canadian ~ twenty-first century literature since 1999

The Invisible World is in Decline
by Bruce Whiteman
ECW Press, 2000

Reviewed by Geoffrey Cook

I once attended a reading in Toronto which was MC’ed by a woman, who, having noticed that all her male readers referred to other male writers, noted, “So many men talking about other men’s texts!” The sardonic comment took the wind out of some of the self-regarding stuffiness and insecurity of that literary community. I recalled this comment while reading Whiteman’s collection. 

The Invisible World is divided into six parts comprised of sequences, poems in parts, and prose poems, most of which have been previously published as chapbooks, broadsides, special editions and journals (some poems appeared in the previous collection, Visible Stars: New and Selected Poems). 

Invisible World is full of references and allusions to other texts, interpreted in the widest sense to include, for example, painting. In his notes, where the “ur-texts” for a couple of the poems are identified, Whiteman writes that one of the sequences, “The Zukofsky Impromptus”, “are a palimpsestic text written over words and phrases drawn from Louis Zukofsky’s ‘A-11’”. “Palimpsest” always reminds me of Ezra Pound’s pretensions and poses. (The Invisible World is also an apparently endless text - this being “Book V”). And then I feel the annoyance most readers do, I think, when confronted with literary cleverness and self-concern (which is not a necessary result of allusion). Nonetheless, there is some fine and interesting writing in the book.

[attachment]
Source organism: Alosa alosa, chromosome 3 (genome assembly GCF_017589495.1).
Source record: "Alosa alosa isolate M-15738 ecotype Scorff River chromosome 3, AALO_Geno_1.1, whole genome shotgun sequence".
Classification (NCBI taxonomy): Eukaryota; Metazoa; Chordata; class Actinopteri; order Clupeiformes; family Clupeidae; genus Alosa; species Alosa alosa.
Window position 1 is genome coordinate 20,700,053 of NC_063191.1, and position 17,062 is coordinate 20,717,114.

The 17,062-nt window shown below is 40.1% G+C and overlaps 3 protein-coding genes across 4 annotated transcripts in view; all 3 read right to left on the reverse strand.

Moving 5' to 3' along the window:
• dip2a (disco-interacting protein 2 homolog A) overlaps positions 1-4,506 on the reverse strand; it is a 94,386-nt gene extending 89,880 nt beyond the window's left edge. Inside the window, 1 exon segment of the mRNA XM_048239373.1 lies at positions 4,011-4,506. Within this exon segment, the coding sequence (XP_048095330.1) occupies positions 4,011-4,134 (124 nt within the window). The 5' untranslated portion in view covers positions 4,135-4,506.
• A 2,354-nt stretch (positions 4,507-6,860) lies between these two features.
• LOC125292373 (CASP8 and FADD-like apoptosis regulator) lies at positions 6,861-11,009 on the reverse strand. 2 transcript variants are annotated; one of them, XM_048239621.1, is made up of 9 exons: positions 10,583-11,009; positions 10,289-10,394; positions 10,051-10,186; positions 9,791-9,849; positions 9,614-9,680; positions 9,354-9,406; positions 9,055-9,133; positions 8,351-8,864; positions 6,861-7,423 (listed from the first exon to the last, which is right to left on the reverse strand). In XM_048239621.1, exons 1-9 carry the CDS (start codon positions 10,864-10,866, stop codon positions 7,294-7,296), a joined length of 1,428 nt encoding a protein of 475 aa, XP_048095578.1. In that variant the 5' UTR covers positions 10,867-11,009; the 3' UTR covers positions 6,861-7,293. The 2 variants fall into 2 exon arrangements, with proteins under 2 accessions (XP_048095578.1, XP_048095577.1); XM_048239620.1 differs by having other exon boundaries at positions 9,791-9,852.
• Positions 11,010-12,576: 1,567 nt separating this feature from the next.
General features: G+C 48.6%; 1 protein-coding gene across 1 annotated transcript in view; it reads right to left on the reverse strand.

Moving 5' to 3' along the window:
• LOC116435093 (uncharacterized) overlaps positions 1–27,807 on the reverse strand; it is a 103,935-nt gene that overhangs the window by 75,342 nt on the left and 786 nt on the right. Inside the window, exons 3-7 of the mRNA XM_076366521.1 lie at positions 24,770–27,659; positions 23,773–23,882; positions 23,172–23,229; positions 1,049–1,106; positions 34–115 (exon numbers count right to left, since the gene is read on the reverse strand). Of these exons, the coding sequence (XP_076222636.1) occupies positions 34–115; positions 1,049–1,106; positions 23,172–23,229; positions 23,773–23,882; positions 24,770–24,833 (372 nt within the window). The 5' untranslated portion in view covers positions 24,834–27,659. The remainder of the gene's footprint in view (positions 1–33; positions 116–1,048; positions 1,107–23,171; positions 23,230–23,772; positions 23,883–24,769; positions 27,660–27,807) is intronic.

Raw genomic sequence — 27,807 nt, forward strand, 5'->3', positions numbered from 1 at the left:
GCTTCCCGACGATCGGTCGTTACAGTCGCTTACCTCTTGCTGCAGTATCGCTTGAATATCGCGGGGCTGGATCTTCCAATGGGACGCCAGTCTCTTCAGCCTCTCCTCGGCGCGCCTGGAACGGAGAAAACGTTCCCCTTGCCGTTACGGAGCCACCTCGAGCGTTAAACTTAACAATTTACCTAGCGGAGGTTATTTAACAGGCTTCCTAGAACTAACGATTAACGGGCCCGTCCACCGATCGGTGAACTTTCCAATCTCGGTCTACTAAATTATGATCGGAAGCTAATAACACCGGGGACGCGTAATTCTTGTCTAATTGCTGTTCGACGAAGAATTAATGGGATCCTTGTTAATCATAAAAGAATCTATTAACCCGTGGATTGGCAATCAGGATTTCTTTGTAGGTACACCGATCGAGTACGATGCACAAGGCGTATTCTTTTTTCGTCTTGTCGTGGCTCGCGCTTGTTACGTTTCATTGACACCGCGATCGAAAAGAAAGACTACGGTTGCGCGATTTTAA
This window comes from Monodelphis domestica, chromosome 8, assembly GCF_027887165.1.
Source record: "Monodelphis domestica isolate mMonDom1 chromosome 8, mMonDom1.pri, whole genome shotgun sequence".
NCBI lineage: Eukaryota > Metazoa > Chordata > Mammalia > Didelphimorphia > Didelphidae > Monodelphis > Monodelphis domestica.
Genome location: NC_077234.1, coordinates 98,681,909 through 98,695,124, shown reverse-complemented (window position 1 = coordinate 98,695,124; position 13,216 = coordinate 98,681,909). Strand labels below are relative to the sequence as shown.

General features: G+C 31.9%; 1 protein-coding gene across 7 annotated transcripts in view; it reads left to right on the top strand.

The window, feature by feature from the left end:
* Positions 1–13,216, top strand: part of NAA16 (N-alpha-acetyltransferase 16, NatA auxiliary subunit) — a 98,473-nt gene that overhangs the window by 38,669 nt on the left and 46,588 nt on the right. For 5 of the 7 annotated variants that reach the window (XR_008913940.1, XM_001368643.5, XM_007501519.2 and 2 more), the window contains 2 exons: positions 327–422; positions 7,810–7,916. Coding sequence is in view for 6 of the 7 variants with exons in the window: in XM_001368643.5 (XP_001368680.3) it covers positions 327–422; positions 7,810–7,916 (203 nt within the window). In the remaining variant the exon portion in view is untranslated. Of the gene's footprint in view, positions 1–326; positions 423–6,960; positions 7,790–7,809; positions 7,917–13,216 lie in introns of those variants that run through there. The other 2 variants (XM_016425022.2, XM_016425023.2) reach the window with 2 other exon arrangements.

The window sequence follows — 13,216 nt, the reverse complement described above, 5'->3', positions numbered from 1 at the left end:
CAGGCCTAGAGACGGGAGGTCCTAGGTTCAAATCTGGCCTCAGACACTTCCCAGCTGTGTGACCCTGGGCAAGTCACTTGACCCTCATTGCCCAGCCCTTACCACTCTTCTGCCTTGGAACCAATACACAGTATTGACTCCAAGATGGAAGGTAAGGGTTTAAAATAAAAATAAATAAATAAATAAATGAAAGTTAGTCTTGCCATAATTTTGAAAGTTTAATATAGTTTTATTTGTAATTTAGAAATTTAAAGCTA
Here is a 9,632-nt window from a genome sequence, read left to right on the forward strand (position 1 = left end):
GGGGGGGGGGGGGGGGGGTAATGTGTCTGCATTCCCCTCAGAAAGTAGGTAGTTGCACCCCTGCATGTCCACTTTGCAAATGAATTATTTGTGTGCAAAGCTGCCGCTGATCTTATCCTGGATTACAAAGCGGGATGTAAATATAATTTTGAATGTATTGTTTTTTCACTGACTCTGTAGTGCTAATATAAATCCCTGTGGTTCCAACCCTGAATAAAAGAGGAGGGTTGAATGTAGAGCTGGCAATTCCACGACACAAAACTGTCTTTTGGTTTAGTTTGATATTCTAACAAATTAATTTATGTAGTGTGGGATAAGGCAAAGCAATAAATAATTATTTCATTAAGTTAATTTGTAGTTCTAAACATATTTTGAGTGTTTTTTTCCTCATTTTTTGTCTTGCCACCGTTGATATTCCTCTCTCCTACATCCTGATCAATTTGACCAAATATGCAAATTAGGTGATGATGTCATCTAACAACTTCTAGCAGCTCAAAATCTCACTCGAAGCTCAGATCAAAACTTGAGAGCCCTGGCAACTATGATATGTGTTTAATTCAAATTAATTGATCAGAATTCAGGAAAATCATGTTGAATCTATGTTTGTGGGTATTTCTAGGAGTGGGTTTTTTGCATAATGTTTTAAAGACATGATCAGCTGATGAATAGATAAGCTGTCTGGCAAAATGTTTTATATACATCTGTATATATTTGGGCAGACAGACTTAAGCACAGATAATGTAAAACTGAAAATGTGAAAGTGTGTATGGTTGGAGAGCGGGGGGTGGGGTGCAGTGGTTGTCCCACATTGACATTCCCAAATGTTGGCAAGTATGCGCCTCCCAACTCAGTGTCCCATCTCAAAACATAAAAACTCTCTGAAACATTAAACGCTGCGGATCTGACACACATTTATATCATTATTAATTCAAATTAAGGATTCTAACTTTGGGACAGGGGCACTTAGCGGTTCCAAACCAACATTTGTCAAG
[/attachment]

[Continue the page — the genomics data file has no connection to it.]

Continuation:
Whiteman’s collection involves a number of motifs involving binary relationships of the body/soul, art/life type. The most developed of these oppositions, the most articulate tension in the collection, is that between the “forger” and the “lover”: the perfection of technique through imitation vs. the realization of authenticity through desire. Through this central metaphorical tension, Whiteman explores the ideas of art, authenticity and eros and their interrelationship.

The first 3 sequences, “The Zukovsky Impromptus”, “Polyphonic Windows” and “Interrealm” develop the theme of eros: here the body, love and the lover are credited as noble, beautiful, heroic aspects of human life. “The body’s love for the world is permanent”. “Love is set on the body like fate”. “Love makes last what can last”. In sum, “In love the body, ... knowing its need and true heart, [says], our honour consists in this”, i.e., love and loving. The pieces in these initial sequences are moving, at times, and, particularly in “Polyphonic Windows”, a challenge of one’s vocabulary.

In the transitional sequence, “Two Poems for Milt Jewel”, Whiteman meditates on the relation between art and life, alternately defiant and self-deprecating in tone. But it is the prose narrative, “The Forger’s Confession” which, ironically, is the most engaging piece in Whiteman’s book. The forger confesses, “my failure at love, my inability to be human in any but a mechanical fashion” has resulted in mastery of mimesis but a profound emotional “incompetence”. This man works not for money, love, revenge, fame or spite - other forgers’ motives - but “because [forgery] is the single thing of which I am master”. Ironically, a forger can be the greatest of artists:

... Keats’s notion of negative capability, by which he characterized the nature of literary genius, applies also to the consummate forger. It is the ability so to sympathize with another person or object as practically to become that other person or object, to allow easily for mystery and uncertainty and to be perfect in spite of them.

The forger sees through the great “illusion” of art, and Whiteman’s piece is partly a subtle, ironic critique of romantic and humanist notions of art and the artist: